• Tailor new approaches to different systems and contexts to understand what is likely to work where, when and how
  • Ensure that the interactions of livestock with the environment and human health are taken into account
  • Improve understanding of livestock-social interactions, such as gender implications


How can the system be made more efficient?

One key way to reduce the environmental footprint of livestock is to increase productivity per animal through better feeding, breeding and health. The higher the level of productivity per animal (ie. Greater yield) the lower the environmental impact per kilogram of meat or milk produced and the same amount of product can be produced from fewer animals. This is a key element of reducing the negative impacts of livestock. It also increases global food supply and income for farmers.

ILRI’s 2013-22 strategy aims to provide livestock research for improved food security and poverty reduction. Does it differ from previous initiatives?

The strategy is an evolution of what ILRI has been doing for many years. One of the main differences from our previous initiatives is that our 2013-22 strategy explicitly commits ILRI to influencing decision makers – from farms to boardrooms and parliaments. By this we mean we will provide compelling scientific evidence that smarter policies and bigger livestock investments can deliver significant socioeconomic, health and environmental dividends to poor nations and households.

With whom are you collaborating, both nationally and internationally, to conduct your research?

We collaborate with many different partners. We work with research institutes and universities in developed countries, tapping into cutting edge research areas such as animal genetics. We work very closely with our sister CGIAR (formerly the Consultative Group on International Agricultural Research) Centres though the CGIAR Research Programs (CRPs) and with national research institutes and universities in the 20+ countries in which we work.

Over the past five years, we have been working more closely with development organisations such as NGOs and government ministries and agencies for a number of reasons. Firstly, it provides a route through which our research findings can be taken up by a much wider group of organisations and reach large numbers of farmers and others involved in the livestock sector. Secondly, this collaboration helps us to focus on problems that are important on the ground, and we can work with our R&D partners to co-develop solutions. We will need to work more closely with the private sector in the future as it is becoming more important in delivering inputs and services to livestock keepers in developing countries and in the marketing of higher volumes of animal products.

Where do you foresee the next developments occurring?

The livestock sector offers significant opportunities for applying new bioscience technologies to help solve the challenges of increasing food production. For example, new approaches are being developed for the production of vaccines for diseases that kill animals or reduce production by their millions, and there may be ways of altering the genetic makeup of animals without using genetic modification techniques.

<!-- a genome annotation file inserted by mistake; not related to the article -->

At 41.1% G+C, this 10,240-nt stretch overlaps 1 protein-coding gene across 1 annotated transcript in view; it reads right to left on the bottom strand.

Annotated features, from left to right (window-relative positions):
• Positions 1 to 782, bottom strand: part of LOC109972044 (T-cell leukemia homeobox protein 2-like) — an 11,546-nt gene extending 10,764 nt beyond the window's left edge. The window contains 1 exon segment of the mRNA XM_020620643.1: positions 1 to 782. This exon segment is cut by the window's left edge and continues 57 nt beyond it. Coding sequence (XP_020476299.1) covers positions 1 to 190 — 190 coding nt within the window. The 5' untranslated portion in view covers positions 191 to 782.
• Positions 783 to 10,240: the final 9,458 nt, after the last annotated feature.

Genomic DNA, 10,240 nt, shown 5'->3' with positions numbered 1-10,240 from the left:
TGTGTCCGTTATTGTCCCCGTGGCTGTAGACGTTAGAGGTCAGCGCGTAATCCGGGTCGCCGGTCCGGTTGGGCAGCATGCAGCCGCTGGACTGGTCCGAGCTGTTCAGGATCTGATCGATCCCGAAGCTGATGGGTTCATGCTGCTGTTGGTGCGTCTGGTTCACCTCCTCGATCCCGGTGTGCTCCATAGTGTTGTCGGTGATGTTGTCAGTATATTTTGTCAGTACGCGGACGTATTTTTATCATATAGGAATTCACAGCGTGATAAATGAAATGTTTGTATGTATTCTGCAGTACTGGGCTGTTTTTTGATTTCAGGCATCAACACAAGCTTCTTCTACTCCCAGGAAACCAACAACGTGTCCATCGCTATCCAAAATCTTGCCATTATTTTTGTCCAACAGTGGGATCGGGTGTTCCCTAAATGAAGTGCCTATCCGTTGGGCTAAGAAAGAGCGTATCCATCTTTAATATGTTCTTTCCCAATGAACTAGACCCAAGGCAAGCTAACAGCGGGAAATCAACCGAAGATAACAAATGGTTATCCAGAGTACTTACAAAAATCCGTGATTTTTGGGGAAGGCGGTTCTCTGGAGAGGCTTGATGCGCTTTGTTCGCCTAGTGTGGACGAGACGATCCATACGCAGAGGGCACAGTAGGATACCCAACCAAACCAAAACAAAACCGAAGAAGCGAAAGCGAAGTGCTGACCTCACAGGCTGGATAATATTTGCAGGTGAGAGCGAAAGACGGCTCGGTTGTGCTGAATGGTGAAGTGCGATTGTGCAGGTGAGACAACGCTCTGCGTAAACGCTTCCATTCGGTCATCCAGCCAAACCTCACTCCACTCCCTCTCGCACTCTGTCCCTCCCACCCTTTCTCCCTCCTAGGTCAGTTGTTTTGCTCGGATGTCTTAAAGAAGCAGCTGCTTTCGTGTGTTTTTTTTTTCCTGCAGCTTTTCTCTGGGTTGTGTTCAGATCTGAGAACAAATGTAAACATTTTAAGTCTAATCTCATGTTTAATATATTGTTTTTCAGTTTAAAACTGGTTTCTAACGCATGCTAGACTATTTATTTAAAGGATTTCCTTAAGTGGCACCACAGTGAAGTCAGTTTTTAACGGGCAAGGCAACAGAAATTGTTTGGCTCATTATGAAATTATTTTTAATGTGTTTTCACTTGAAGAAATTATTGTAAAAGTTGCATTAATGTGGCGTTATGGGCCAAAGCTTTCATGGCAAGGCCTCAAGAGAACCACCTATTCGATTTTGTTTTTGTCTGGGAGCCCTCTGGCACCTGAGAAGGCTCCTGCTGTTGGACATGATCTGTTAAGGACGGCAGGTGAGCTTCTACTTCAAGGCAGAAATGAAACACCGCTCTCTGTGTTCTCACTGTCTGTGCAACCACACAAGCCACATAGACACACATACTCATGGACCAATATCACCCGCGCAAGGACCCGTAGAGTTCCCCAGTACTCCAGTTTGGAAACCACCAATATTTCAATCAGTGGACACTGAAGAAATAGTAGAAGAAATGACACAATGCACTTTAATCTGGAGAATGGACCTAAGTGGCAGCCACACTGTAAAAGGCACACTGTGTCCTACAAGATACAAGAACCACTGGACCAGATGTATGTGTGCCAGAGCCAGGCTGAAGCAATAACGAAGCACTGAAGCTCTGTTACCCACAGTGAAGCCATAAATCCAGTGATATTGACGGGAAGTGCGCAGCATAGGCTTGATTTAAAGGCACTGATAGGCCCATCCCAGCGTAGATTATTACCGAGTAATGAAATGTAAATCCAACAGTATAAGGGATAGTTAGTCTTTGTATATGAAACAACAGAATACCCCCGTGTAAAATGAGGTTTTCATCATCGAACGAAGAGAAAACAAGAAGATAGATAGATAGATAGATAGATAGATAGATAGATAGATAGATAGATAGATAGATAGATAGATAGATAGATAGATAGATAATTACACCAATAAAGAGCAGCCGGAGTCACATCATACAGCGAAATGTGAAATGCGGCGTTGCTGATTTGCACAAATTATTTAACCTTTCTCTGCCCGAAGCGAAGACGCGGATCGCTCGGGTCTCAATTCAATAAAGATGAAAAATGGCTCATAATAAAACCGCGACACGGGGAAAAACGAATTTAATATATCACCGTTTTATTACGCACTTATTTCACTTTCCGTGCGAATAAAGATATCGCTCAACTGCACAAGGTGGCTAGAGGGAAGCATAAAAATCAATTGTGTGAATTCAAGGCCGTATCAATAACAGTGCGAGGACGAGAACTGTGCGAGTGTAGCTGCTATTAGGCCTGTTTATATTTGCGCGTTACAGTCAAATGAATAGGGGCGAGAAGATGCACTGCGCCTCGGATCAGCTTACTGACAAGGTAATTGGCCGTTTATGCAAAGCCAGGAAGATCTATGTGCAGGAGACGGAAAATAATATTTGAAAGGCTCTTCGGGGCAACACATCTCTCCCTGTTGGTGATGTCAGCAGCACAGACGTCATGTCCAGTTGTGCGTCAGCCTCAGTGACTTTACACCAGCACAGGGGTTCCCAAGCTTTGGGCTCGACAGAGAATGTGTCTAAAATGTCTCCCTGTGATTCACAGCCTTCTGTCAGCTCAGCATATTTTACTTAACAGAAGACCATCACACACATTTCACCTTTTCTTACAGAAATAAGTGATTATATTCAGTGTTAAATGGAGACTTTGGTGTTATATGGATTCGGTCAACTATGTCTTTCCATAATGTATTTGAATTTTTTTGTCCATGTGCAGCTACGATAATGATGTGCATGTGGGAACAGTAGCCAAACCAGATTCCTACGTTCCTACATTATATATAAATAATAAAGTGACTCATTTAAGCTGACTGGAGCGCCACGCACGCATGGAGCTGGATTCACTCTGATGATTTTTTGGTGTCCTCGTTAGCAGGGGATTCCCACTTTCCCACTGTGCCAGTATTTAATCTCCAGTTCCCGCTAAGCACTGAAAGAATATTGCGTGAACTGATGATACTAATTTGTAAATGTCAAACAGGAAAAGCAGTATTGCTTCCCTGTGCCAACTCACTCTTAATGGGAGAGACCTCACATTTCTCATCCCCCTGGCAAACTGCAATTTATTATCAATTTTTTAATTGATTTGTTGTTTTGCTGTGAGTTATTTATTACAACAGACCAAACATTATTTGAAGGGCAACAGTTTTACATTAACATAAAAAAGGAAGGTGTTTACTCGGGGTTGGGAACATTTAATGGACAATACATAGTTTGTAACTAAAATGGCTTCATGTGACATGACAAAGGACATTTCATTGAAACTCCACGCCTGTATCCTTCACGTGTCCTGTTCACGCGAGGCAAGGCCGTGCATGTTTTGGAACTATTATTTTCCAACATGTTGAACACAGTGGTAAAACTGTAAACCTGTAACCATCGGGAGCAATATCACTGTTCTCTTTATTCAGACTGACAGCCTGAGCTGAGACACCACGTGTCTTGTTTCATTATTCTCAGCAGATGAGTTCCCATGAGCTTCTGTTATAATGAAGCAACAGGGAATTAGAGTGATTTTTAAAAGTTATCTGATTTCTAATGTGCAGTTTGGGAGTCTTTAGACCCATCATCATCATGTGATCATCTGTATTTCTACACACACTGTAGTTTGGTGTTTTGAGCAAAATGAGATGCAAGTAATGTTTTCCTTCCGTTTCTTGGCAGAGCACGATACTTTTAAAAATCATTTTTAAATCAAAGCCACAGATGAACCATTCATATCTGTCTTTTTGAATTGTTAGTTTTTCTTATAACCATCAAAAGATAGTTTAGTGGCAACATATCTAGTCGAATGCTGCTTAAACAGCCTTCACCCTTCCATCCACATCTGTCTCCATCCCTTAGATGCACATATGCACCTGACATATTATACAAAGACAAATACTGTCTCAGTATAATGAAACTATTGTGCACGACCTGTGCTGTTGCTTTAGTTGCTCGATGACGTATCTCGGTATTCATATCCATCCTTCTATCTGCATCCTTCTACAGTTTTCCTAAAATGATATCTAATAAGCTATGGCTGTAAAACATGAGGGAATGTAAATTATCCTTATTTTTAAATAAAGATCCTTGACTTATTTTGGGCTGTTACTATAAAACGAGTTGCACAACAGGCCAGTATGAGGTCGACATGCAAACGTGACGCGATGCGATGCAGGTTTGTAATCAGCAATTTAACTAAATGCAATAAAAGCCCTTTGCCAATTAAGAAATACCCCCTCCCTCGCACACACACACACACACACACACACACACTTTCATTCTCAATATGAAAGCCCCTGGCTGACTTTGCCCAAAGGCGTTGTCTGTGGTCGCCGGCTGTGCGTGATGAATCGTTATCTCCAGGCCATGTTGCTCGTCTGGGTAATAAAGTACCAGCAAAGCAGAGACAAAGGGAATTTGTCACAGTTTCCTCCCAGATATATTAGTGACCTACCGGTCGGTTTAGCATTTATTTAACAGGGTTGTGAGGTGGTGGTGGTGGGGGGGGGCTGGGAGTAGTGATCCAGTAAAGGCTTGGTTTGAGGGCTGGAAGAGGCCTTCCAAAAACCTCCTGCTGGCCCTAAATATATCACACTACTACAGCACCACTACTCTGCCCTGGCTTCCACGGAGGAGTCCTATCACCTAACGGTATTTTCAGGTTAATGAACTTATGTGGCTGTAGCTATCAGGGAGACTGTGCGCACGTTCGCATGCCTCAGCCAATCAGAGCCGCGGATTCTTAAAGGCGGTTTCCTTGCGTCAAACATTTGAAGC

Three examples of achievements based on ILRI’s research:

  • New policies in Kenya regulate the activities of approximately 30,000 small-scale milk vendors who formerly operated illegally due to concerns over safety of the unpasteurised milk that they supply. The revised policy allows these traders to operate more efficiently, at a larger scale, and thus significantly reduces transaction costs. Estimates of annual benefits to the Kenyan economy are approximately US $33.5 million, with nearly half of that accruing to producers, many of whom are women.
  • New varieties of crops have been bred not only for increased grain yield but also for improved nutritive value of the crop residues (straw and stover) that are fed to animals. For example, new varieties of sorghum and groundnut have been released in India that lead to improved animal performance when the crop residues are fed to livestock, without affecting grain yield.
  • ILRI’s research on the impact of classical swine fever, especially in North East India, provided evidence resulting in the Government of India declaring a national program for the control of the disease.

However, these technologies will not be of benefit unless we understand where and how they can be applied and so we will continue to invest in research on understanding the livestock systems we are targeting and on the delivery mechanisms through which they can reach farmers (though national extension systems, development programmes and the private sector). Training and capacity building will be a key element. We need to ensure that we increase agricultural productivity in a way that is sustainable from environmental and socioeconomic perspectives.

Further to this, what are your hopes for the future of your research?

The past three to four years have seen a resurgence in political interest in agricultural R&D, prompted by the food crisis in 2008 when the price of many food commodities significantly increased and there was political disturbance in some countries. Global leaders suddenly realised that food security could not be taken for granted and that there had been gross underinvestment in agricultural development for the previous 20 years. We have now seen a large increase in agricultural spending – the CGIAR annual budget has grown from $500 million to $1 billion – which is critical to feeding a global population that will have reached over 9 billion people by 2050. I hope the political commitment to support this effort will persist.

I have always been an applied scientist and it is important to me that the results of research have impact on the ground. This was as true when I was a young postdoctoral scientist in Scotland as it is today. I am proud of the fact that some of my research in the 1980s on beef cow nutrition formed the basis for much of the material that was produced by the advisory services in the UK. I hope that the research we carry out in ILRI today and in years to come will improve the lives of poor livestock keepers in developing countries. We not only owe it to the taxpayers in the West who fund our research but, more importantly, to the millions of poor people who depend on livestock for their livelihoods.